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Sessue Hayakawa

The Japanese male sex symbol who took over Hollywood

Sessue Hayakawa made his name playing a sadistic loan shark at the turn of the 20th century, but his fame was shortlived and the leading Asian male never truly returned

A man and a woman are alone in a room and the door is locked. She is a pre-Raphaelite Courtney Love, thin and fleshy with a babydoll face in a kinderwhore get-up, eyes rattling helter-skelter in her skull. He is treacherous as a melting glacier and twice as pretty in a haori thrown over a white waistcoat, mean-mugging her like a possessed Patrick Nagel poster.

“If you keep me here — I’ll kill myself,” says the woman. The man smirks and offers her his pistol — a true gentleman. She recoils, he laughs. She cowers, he regards her with cheerful contempt. A scuffle ensues and he wrestles her against the wall before dragging her by the hair to his desk. Holding her face-down, he rips off the sleeve of her dress and grabs the branding iron waiting patiently in the brazier. His face turns grotesque, her shoulder sizzles. He shoves her to the ground and there, seared into her white skin for all of America to see, is the mark he puts on all of his toys.

And that’s how Hollywood’s first male sex symbol was born. The man was actor Sessue Hayakawa, playing a sadistic Japanese loan shark in Cecil B. DeMille’s silent 1915 blockbuster The Cheat. The villain opposite comedienne Fannie Ward’s shopaholic socialite, he lends her $10,000 in exchange for a ravishing and brands her when she reneges on their deal. "The idea of the rape fantasy, forbidden fruit, all those taboos of race and sex – it made him a movie star,” said Stephen Gong, the executive director of San Francisco's Center for Asian-American Media in an interview. “And his most rabid fan base was white women.” They were especially hot and bothered by the branding scene, during which female audiences apparently erupted in screams and swoons. “Countless other ladies who saw the film would have loved to be on the receiving end of his hot iron,” quipped the Japan Times.

Predating Rudolph Valentino as “catnip to women” by several years, Hayakawa became America’s new leading man. The Cheat transformed him into a millionaire who threw opulent parties in his mansion-turned-castle and drove a gold-plated car. It launched a rockstar career playing villains and heroes alike. He enraptured audiences overseas too, often name-dropped in the same breath as Charlie Chaplin and Douglas Fairbanks. It was utterly unexpected, an Asian man dominating Western box offices the way he did, starting a production company to remedy the stereotyping of Asians, his sex appeal nailed firmly (albeit problematically) to his Asianness instead of his ability to emulate whiteness. It had never happened before, and it would not happen again for a very long time. Hollywood made sure of that.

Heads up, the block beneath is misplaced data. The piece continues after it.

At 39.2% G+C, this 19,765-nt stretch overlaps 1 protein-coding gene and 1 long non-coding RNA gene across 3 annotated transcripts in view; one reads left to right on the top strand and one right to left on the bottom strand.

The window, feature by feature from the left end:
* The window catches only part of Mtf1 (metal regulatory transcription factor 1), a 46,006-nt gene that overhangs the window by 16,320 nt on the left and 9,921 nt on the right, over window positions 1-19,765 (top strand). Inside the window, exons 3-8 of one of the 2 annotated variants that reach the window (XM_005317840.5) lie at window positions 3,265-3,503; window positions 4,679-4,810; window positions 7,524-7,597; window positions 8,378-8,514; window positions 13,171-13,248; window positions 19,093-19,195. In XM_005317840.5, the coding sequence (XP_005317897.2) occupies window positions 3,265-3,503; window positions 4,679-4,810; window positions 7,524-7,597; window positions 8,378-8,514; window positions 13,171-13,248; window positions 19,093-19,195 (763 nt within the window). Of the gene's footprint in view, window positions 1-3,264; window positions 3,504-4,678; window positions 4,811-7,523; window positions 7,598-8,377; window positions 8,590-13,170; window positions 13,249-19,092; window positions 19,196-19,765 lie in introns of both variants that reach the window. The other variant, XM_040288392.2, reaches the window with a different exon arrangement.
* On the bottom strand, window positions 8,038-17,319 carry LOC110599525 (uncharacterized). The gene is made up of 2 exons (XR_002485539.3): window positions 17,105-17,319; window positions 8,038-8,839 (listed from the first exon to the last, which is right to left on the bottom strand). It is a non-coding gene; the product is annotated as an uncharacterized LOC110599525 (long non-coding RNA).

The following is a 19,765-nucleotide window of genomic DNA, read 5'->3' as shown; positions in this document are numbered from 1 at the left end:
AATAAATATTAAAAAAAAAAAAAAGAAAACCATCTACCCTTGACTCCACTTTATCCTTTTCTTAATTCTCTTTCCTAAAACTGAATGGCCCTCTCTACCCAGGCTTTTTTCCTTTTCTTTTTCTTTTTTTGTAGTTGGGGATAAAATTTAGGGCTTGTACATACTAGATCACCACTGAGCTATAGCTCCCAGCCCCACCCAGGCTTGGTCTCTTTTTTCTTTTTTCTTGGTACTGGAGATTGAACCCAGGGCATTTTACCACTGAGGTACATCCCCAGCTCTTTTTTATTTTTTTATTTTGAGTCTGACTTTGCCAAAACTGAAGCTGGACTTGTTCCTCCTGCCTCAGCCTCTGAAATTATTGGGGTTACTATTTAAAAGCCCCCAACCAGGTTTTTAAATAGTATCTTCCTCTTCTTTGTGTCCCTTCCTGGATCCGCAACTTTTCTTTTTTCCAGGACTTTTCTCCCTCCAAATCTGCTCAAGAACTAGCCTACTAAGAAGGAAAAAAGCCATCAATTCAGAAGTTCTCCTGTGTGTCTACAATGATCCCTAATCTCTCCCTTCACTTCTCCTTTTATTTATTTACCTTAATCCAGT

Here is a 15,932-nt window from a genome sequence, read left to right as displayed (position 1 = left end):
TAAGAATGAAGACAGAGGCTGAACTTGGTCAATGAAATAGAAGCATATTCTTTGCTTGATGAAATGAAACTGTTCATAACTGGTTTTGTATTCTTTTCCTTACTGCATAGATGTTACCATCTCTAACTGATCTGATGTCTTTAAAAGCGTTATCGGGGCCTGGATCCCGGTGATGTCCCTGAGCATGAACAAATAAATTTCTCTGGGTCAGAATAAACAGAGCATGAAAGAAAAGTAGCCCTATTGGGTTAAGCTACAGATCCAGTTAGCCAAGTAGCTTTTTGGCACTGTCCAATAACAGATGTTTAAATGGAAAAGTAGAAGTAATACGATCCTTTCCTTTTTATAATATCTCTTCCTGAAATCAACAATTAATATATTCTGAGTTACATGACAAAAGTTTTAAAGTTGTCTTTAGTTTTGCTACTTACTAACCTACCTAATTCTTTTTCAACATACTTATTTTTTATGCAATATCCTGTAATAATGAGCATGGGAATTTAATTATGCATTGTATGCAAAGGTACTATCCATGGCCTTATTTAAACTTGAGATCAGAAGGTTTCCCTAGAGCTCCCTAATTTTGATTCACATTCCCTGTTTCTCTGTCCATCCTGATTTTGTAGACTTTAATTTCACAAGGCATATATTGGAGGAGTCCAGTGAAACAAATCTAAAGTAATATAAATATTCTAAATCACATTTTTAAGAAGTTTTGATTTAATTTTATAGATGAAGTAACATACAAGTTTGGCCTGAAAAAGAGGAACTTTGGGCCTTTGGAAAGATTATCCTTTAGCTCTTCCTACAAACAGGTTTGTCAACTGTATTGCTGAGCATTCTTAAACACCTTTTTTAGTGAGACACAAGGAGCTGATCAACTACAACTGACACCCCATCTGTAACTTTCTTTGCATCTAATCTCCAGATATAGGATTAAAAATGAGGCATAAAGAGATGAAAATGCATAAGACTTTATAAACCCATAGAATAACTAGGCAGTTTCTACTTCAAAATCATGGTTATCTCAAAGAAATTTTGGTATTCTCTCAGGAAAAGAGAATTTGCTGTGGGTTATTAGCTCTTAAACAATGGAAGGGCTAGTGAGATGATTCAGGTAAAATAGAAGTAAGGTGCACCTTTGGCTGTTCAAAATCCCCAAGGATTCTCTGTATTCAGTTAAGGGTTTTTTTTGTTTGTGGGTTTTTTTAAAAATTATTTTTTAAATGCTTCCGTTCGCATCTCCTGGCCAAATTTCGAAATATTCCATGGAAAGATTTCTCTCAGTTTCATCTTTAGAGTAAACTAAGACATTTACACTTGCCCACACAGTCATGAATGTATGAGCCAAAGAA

Every few months or so, the Internet cracks open its roster of Hollywood heartthrobs and declares the most universally covetable one the Internet’s Boyfriend. Sayeth incumbent Internet’s Boyfriend Oscar Isaac, "[The Internet] never struck me as being into monogamous relationships. It's very promiscuous, the Internet." And how. At any given moment, the Internet can count on many different boyfriends with a vast array of traits. The Internet’s Boyfriend can be a tormented, psychosexual lumberjack, like Tom Hardy. If you prefer an Eton-bred gallant in the streets and a Machiavellian space trickster with daddy issues in the sheets, there’s Tom Hiddleston. The Internet’s Boyfriend can be aesthetically oxymoronic (Benedict Cumberbatch) or the recipient of a Faustian makeover (Chris Pratt) or, because it’s 2016, occasionally and conditionally black (Idris Elba).

What he can’t be is Asian. In the multitude of universes contained by Hollywood, Asian men are not sexy or masculine or desirable. The Asian man is almost never the hero and just about always the (white guy’s) sidekick, a jester eagerly pissing himself in his haste to serve as the butt of the joke. Hollywood’s Asian man is the same handful of cardboard punchlines rotated ad infinitum; just take your pick and call up Ken Jeong: He is a heavily accented buffoon fresh off the boat, blissfully unaware of his many cultural faux pas. He is a soulless tech whiz whose sole purpose is to recite jargon as a number-crunching deus ex machina. He is an awkward virgin who will never get the girl and wouldn’t be able to satisfy her even if he did. In Hollywood, the Asian man is not a man and on the rare occasion that he is, he is still just a body.

"Mainstream America, for the most part, gets uncomfortable with seeing an Asian man portrayed in a sexual light,” said Filipino-American director Gene Cajayon in the Washington Post. His film Romeo Must Die was forcibly changed to show Jet Li’s Romeo hugging Aaliyah’s Juliet, because a kiss between the two “didn’t test well with ‘urban audiences.’”

It wasn’t always like that. I don’t mean Hollywood wasn’t racist once upon a time — it has been from the very beginning. But the racism came in a very different flavour. Asian men weren’t always portrayed as gauche, kowtowing castrati. Quite the opposite. Until WWII ended, Hollywood (and American society) stereotyped Asian men with other men of colour as hypersexual, virile, savage sexual predators who would steal white women from white men.

But Sessue Hayakawa spun it into a career. At the time, America was struggling to reconcile its fear of the yellow peril with its huge Japan fetish, wrote historian Daisuke Miyao in his book on Hayakawa. When The Cheat became a hit, so did its villain, with most reviews fixating on the acting talent that left his co-stars in the dust. The movie industry started answering to female audiences, so his instant fangirl horde helped immensely. But his production company at the time, wrote Miyao, sustained this stardom by branding him as the perfect balance between East and West — Americanized enough to not be threatening while keeping all the Asian parts white people liked.

Critics pounced to laud and exoticize his zenned out acting technique: “When he portrays sorrow, his pain is of ancient dimensions. When he plays the lover, his smile has the grace and aroma of lotus and cherry blossoms. As the avenger, his body explodes in exotic wilderness. Whoever sees him knows everything about Japan, everything of the beauty of the mystical East.” For the first few years of stardom, he tailored his public persona and roles to exude this image, fluctuating between cruel, sensual villains and tragic, assimilated good guys who’d sacrifice themselves so their white lovers could be with white men.